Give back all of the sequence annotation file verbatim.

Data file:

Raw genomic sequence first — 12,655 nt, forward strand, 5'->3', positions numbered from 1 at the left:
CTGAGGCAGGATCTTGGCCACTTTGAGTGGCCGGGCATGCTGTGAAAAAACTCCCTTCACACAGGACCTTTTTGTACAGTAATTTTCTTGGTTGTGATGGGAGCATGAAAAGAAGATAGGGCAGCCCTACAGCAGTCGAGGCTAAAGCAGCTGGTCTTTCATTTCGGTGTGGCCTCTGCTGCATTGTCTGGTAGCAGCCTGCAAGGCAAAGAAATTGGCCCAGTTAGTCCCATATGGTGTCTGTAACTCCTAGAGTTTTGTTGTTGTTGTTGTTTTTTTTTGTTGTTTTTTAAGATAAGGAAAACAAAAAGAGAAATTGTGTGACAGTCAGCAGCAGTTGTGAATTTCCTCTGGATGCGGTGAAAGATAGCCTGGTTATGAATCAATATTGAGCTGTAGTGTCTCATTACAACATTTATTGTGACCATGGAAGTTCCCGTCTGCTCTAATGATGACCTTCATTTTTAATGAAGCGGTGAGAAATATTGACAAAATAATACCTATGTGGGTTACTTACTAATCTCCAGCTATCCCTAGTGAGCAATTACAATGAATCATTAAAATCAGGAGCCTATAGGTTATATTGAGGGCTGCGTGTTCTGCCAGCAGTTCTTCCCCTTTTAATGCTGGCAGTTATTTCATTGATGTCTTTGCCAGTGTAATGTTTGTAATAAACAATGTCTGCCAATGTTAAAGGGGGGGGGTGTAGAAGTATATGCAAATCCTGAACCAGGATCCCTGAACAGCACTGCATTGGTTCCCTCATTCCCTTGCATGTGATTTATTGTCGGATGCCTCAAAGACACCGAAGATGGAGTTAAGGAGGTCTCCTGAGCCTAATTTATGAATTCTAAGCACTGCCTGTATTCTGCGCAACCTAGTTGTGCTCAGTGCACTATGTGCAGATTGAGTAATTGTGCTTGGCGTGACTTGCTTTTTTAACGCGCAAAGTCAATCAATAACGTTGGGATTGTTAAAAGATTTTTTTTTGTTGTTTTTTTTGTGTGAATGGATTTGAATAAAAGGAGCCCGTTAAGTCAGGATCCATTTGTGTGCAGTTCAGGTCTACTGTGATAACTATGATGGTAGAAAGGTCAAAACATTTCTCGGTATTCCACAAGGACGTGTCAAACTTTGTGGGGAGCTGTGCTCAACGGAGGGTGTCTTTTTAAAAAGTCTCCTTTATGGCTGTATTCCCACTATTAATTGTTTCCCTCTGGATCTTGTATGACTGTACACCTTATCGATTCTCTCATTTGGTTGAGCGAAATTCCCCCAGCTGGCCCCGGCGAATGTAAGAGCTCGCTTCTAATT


Raw genomic sequence first — 12,655 nt, forward strand, 5'->3', positions numbered from 1 at the left:
CTGAGGCAGGATCTTGGCCACTTTGAGTGGCCGGGCATGCTGTGAAAAAACTCCCTTCACACAGGACCTTTTTGTACAGTAATTTTCTTGGTTGTGATGGGAGCATGAAAAGAAGATAGGGCAGCCCTACAGCAGTCGAGGCTAAAGCAGCTGGTCTTTCATTTCGGTGTGGCCTCTGCTGCATTGTCTGGTAGCAGCCTGCAAGGCAAAGAAATTGGCCCAGTTAGTCCCATATGGTGTCTGTAACTCCTAGAGTTTTGTTGTTGTTGTTGTTTTTTTTTGTTGTTTTTTAAGATAAGGAAAACAAAAAGAGAAATTGTGTGACAGTCAGCAGCAGTTGTGAATTTCCTCTGGATGCGGTGAAAGATAGCCTGGTTATGAATCAATATTGAGCTGTAGTGTCTCATTACAACATTTATTGTGACCATGGAAGTTCCCGTCTGCTCTAATGATGACCTTCATTTTTAATGAAGCGGTGAGAAATATTGACAAAATAATACCTATGTGGGTTACTTACTAATCTCCAGCTATCCCTAGTGAGCAATTACAATGAATCATTAAAATCAGGAGCCTATAGGTTATATTGAGGGCTGCGTGTTCTGCCAGCAGTTCTTCCCCTTTTAATGCTGGCAGTTATTTCATTGATGTCTTTGCCAGTGTAATGTTTGTAATAAACAATGTCTGCCAATGTTAAAGGGGGGGGGTGTAGAAGTATATGCAAATCCTGAACCAGGATCCCTGAACAGCACTGCATTGGTTCCCTCATTCCCTTGCATGTGATTTATTGTCGGATGCCTCAAAGACACCGAAGATGGAGTTAAGGAGGTCTCCTGAGCCTAATTTATGAATTCTAAGCACTGCCTGTATTCTGCGCAACCTAGTTGTGCTCAGTGCACTATGTGCAGATTGAGTAATTGTGCTTGGCGTGACTTGCTTTTTTAACGCGCAAAGTCAATCAATAACGTTGGGATTGTTAAAAGATTTTTTTTTGTTGTTTTTTTTGTGTGAATGGATTTGAATAAAAGGAGCCCGTTAAGTCAGGATCCATTTGTGTGCAGTTCAGGTCTACTGTGATAACTATGATGGTAGAAAGGTCAAAACATTTCTCGGTATTCCACAAGGACGTGTCAAACTTTGTGGGGAGCTGTGCTCAACGGAGGGTGTCTTTTTAAAAAGTCTCCTTTATGGCTGTATTCCCACTATTAATTGTTTCCCTCTGGATCTTGTATGACTGTACACCTTATCGATTCTCTCATTTGGTTGAGCGAAATTCCCCCAGCTGGCCCCGGCGAATGTAAGAGCTCGCTTCTAATT